- Athanasius Kircher was ordained as a Jesuit priest in 1628.
- A linguist and a scientist, Kircher was a professor of mathematics, physics, and oriental languages at the Collegio Romano. He also taught Greek, Hebrew, and Syrian, and knew Latin, as well.
- He is noted for making the first attempt to apply the microscope to ascertain the cause of disease.
The Jesuit priest Athanasius Kircher was an authentic scientific superstar in his time, honoured with the title “master of a hundred arts” and later dubbed also “the last Renaissance man”, “one-man intellectual clearing house”, “the first scholar with a global reputation”, “a giant among seventeenth-century scholars” and “one of the last thinkers who could rightfully claim all knowledge as his domain”. He is a star in this site also, deserving as many as 3 articles, for his contribution to the topic of computers and computing. First—for his version of the Llullistic method, second—for Napier’s Bones, concerning his Organum Mathematicum, and third—for Kircher’s automata
So, who was Athanasius Kircher?
Kircher was born at three in the morning on 2 May (on the feast day of St. Athanasius, hence his name), 1601 (or 1602, even he was unsure which), in Geisa, a small town located 26 km northeast of Fulda, Germany.
Athanasius was the youngest of nine children (six sons and 3 daughters) of Johann (Johannes) Kircher of Mainz and Anna (nee Gansek), daughter of a burgher from Fulda. Two of the sons died in infancy, the other four entered various religious orders (probably the family was too poor to educate them otherwise).
Johann Kircher, the father of Athanasius, had studied philosophy and theology at Mainz, receiving a doctorate in theology. He was called first by the Benedictine house at Seligenstadt to be professor of theology. Afterwards, he was called by the Prince-Abbot Balthasar of Fulda, who named him adviser and Amstvogt (bailiff) of Haselstein, one of the administrative divisions of Fulda. Johann Kircher administered affairs and justice for the Prince-Abbot until 1579. Thereafter he moved with his family to Geisa, where he served a two-year period as Stadtschultheiss (mayor), before to dedicate himself to scholarship, teaching and raising his children, declining all subsequent offers for political positions.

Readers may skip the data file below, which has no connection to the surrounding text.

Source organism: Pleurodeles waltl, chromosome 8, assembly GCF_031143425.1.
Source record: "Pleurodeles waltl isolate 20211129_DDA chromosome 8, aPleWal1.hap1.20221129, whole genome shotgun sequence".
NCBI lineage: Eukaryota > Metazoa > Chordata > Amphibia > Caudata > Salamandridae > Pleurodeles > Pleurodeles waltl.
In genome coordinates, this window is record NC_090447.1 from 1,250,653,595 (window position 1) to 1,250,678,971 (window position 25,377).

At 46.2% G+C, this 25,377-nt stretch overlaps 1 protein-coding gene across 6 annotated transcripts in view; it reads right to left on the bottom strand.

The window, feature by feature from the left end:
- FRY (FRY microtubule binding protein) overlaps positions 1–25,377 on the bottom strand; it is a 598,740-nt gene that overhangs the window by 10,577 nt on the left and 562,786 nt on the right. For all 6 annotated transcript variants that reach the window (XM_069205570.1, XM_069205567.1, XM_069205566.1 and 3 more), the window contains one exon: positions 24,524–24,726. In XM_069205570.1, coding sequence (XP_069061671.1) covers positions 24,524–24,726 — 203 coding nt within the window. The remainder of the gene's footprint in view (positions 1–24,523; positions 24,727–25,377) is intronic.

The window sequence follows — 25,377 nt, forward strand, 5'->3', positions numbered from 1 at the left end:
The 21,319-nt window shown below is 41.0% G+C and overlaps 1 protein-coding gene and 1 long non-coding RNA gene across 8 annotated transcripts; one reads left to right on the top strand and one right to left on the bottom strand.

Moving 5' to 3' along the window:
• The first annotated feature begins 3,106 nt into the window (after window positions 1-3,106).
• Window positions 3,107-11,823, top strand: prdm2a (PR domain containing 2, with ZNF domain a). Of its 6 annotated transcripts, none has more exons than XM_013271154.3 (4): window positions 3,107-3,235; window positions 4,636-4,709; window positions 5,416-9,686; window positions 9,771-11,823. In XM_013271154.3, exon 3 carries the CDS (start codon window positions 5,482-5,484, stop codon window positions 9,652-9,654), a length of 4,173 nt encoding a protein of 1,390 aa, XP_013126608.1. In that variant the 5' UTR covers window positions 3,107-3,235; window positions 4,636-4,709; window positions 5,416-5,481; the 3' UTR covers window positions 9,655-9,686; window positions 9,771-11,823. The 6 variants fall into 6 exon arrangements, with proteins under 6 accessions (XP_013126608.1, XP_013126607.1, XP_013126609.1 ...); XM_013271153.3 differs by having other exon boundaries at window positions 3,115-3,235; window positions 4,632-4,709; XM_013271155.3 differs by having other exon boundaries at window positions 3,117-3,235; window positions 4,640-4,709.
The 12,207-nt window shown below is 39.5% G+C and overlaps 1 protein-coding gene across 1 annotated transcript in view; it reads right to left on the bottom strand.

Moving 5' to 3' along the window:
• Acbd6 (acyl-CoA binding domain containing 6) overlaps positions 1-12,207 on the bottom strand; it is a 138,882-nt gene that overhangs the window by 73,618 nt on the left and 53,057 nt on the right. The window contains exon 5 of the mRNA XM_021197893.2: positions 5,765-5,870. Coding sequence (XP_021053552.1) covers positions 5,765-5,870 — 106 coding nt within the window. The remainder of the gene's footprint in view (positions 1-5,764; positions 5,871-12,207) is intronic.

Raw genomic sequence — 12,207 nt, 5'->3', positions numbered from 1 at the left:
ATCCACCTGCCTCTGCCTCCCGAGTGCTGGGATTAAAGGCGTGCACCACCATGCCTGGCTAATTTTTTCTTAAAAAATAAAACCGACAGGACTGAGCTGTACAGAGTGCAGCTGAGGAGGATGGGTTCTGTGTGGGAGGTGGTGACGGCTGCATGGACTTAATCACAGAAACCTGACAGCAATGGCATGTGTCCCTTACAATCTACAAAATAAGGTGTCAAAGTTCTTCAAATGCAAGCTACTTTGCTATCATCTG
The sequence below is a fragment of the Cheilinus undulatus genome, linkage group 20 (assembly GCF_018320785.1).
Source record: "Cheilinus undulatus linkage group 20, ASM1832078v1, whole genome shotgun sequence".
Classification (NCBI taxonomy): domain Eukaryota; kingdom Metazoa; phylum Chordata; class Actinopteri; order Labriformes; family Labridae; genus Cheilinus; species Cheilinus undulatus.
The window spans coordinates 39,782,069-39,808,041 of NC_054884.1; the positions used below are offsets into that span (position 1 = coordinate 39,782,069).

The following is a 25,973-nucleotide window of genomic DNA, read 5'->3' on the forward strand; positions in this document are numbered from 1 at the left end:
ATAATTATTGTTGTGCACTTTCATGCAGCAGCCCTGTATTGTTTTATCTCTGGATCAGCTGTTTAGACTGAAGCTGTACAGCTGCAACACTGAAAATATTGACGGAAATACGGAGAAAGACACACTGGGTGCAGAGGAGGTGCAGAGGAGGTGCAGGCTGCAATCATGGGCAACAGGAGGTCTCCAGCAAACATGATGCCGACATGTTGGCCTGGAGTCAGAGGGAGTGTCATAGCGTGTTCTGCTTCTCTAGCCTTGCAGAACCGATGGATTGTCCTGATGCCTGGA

Athanasius was first educated by his father and private tutors (e.g. his father hired a local rabbi to teach him Hebrew), and at the age of ten he was sent in the footsteps of his brothers to the Jesuits’ Gymnasium in Fulda. Before he left at the age of 16, he had learned Latin, Greek and Hebrew, and presumably at some point had made the lifetime commitment to a monastic career. After failing in his first application, to the Jesuit College in Mainz, he was admitted as a novice to the college at Paderborn in October, 1618.
In Paderborn Kircher studied humanities, natural science, and mathematics, but in early 1620s his education was interrupted by the onset of the Thirty Years War. The advance of the fiercely anti-Jesuit army prompted him, with two companions, to flee in January 1622. They struggled for many days through deep snow, penniless and begging their food, proceeded to cross the frozen Rhine river. Halfway across, a piece of ice broke loose and Kircher was carried away on it. His companions expected never to see him again. But he succeeded in swimming through the freezing water to the bank, and walking for three hours until he reached a shelter.
Kircher continued his education in philosophy at Cologne and in 1623, at Koblenz, where he took up humanities and languages. In 1624, at Heiligenstadt, he studied languages and “physical curiosities.” In 1625-1628, he studied theology at Mainz, where he had a doctorate in theology.